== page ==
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Surveillance of Muslims challenged

WASHINGTON — The New York Police Department’s focus on Muslims is similar to the political surveillance of the 1960s and ’70s that was banned under a landmark legal ruling, according to a new court filing by civil rights lawyers.

They are seeking an injunction against further surveillance of Muslims without evidence of crimes and a new court-appointed auditor to oversee police activities.

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Describing continuing surveillance of Muslims as ‘‘widespread and intense,’’ the civil rights lawyers complained that the NYPD has monitored public places where Muslims eat, shop, and worship, and has kept records and notes about police observations despite no evidence of unlawful or terror-related activities.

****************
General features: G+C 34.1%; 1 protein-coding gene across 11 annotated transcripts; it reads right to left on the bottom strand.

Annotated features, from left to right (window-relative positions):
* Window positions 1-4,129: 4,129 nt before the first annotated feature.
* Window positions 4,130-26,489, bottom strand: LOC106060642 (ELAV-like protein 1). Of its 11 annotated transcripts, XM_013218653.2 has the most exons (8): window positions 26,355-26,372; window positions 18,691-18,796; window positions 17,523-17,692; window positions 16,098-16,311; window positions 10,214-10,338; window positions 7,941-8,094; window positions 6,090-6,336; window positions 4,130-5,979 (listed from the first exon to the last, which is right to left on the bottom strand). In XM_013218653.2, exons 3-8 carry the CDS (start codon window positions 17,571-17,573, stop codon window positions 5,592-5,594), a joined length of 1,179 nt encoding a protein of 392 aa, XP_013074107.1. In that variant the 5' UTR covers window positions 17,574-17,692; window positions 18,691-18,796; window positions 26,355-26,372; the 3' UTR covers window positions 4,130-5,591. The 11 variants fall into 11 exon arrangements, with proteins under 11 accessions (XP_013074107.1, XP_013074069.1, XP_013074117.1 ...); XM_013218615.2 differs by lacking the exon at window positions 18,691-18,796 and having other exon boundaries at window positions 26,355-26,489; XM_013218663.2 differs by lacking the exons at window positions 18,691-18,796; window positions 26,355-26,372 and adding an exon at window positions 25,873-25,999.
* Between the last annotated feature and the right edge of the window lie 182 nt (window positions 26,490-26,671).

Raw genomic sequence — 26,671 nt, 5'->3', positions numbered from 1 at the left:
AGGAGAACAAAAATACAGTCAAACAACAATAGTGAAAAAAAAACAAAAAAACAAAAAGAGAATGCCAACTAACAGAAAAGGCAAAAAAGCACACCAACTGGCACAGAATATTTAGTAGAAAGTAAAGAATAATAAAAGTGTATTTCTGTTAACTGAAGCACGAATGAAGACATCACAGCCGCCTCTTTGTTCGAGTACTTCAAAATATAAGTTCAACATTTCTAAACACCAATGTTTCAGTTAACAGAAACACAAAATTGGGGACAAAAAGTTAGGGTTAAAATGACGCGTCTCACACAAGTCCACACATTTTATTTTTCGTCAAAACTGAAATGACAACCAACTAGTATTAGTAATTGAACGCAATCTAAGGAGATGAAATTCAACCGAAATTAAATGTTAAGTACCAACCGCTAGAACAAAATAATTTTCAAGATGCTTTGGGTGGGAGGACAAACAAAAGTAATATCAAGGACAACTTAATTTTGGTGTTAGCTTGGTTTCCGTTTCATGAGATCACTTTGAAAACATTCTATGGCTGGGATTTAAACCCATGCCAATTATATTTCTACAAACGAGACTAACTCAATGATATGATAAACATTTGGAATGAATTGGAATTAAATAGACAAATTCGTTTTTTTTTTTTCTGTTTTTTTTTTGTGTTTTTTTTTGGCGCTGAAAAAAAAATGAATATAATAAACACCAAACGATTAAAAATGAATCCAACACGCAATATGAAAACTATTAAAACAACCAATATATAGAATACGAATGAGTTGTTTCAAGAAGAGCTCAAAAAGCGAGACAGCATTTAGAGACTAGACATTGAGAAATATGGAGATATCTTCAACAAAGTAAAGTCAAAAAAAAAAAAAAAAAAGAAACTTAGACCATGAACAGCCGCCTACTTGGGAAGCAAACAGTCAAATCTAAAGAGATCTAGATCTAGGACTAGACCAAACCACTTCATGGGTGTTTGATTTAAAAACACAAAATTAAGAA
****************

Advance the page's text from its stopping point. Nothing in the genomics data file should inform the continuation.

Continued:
The lawyers said the NYPD’s actions violate rules, known as the Handschu guidelines, that a court had imposed as part of a 1985 landmark settlement with the NYPD to a lawsuit they filed.

The motion said the NYPD’s actions were so ‘‘flagrant and persistent’’ that an auditor should be appointed.

The NYPD has said the department follows the Handschu guidelines and did not break any laws.

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